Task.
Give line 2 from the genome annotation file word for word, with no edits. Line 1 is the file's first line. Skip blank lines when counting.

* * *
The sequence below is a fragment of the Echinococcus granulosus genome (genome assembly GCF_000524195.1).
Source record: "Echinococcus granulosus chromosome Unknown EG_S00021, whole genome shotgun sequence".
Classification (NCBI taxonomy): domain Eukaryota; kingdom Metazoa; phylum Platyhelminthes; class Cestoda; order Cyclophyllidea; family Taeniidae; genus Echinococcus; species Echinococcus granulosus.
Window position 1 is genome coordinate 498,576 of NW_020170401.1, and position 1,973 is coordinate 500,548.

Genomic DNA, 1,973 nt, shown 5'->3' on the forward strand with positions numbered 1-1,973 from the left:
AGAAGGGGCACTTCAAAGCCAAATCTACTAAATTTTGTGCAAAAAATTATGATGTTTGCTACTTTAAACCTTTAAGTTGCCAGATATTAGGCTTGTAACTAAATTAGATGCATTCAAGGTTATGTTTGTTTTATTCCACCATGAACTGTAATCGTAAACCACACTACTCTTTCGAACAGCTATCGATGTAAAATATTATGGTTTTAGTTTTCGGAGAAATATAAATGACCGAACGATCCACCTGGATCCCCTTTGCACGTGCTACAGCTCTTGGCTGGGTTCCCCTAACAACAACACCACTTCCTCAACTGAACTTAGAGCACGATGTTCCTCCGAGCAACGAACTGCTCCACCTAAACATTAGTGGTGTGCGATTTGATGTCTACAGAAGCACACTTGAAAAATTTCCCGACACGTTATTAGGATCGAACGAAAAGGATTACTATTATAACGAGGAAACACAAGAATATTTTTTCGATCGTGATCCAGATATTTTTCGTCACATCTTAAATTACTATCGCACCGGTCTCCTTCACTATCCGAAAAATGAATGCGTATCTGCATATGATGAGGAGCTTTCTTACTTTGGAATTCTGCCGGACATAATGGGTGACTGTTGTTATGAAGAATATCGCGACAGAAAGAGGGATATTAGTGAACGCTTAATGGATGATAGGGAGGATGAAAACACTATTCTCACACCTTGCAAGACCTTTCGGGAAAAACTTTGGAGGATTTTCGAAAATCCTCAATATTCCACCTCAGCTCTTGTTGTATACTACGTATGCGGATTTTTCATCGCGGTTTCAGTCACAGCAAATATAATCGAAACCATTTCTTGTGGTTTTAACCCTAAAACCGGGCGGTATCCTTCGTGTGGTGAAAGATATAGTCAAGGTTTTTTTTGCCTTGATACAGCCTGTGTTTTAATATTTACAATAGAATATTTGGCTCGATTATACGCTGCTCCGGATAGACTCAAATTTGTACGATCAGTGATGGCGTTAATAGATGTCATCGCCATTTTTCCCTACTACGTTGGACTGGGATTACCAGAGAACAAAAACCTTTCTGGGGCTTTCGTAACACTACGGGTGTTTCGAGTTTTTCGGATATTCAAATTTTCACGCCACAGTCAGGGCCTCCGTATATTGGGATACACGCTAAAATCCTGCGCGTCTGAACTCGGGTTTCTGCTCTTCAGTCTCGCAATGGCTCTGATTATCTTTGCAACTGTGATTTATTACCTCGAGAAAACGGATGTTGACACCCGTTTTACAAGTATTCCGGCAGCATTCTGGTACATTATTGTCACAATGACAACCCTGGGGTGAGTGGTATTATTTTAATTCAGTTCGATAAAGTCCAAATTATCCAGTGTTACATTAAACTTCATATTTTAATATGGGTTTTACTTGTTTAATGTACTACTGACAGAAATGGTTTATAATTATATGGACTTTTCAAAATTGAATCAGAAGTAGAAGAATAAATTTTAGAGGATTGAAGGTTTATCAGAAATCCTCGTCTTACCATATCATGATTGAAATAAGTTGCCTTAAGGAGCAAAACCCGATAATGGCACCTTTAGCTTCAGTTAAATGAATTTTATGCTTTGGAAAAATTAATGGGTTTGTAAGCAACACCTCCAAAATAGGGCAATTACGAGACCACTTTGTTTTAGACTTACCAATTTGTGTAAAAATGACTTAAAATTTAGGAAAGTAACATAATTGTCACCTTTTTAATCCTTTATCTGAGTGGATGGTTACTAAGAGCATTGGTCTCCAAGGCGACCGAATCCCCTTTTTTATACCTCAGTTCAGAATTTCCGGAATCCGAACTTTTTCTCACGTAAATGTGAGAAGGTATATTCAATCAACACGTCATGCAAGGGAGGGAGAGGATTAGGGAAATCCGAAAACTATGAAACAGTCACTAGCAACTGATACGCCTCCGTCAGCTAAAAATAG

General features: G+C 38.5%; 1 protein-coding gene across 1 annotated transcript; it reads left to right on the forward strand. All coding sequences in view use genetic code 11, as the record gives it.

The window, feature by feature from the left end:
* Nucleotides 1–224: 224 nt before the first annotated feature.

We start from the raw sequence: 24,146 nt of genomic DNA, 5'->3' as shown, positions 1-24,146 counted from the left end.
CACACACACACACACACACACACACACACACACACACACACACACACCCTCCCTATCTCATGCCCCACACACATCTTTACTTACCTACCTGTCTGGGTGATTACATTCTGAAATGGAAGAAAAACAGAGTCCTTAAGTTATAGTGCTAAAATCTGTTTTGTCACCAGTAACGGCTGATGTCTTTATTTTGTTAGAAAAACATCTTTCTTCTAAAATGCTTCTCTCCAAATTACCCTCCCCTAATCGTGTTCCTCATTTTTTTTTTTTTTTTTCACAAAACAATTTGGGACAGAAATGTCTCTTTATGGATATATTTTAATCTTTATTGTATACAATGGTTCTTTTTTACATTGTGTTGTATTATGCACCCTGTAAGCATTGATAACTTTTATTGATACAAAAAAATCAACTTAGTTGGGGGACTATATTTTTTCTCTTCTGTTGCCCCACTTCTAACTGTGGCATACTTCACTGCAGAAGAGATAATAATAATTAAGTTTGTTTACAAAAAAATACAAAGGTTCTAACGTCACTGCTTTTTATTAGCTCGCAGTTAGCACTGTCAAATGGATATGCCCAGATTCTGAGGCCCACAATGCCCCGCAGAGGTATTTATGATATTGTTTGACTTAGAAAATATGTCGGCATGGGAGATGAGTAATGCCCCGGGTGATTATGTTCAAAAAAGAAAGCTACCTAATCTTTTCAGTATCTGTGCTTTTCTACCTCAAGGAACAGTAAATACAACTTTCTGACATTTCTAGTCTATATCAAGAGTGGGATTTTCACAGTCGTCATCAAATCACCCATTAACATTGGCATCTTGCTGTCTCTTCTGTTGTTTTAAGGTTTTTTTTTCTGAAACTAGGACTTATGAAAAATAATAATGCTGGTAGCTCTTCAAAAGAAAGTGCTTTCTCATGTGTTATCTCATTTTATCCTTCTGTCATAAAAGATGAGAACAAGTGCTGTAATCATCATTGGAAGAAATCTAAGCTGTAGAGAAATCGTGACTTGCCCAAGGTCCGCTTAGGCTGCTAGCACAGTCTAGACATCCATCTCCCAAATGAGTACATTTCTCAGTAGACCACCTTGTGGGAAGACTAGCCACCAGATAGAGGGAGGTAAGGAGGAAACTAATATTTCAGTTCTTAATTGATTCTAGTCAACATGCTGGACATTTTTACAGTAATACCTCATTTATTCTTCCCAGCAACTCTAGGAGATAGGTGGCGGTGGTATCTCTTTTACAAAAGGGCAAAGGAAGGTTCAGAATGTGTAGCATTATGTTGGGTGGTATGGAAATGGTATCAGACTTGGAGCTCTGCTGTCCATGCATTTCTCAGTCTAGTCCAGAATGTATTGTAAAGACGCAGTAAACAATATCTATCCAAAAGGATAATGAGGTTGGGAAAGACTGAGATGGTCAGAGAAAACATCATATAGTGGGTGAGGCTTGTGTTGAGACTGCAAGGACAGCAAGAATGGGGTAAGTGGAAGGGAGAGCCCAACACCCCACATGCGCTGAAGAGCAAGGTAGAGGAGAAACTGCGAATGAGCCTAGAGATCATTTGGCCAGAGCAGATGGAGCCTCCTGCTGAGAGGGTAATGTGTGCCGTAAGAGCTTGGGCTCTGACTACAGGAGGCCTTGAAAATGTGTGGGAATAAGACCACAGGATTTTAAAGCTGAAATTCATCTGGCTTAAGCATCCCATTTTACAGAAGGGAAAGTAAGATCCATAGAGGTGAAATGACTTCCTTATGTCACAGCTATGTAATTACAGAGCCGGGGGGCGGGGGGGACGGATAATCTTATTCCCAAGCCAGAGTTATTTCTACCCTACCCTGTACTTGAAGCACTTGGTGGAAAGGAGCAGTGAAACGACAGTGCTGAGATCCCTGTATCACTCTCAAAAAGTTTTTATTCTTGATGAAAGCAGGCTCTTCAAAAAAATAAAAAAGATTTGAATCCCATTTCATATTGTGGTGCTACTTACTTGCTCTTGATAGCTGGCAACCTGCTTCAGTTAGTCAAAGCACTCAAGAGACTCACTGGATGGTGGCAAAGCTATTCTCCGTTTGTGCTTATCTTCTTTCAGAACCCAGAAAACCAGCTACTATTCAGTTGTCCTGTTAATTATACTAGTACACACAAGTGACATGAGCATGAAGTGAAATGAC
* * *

Source record: "Echinococcus granulosus chromosome Unknown EG_S00021, whole genome shotgun sequence".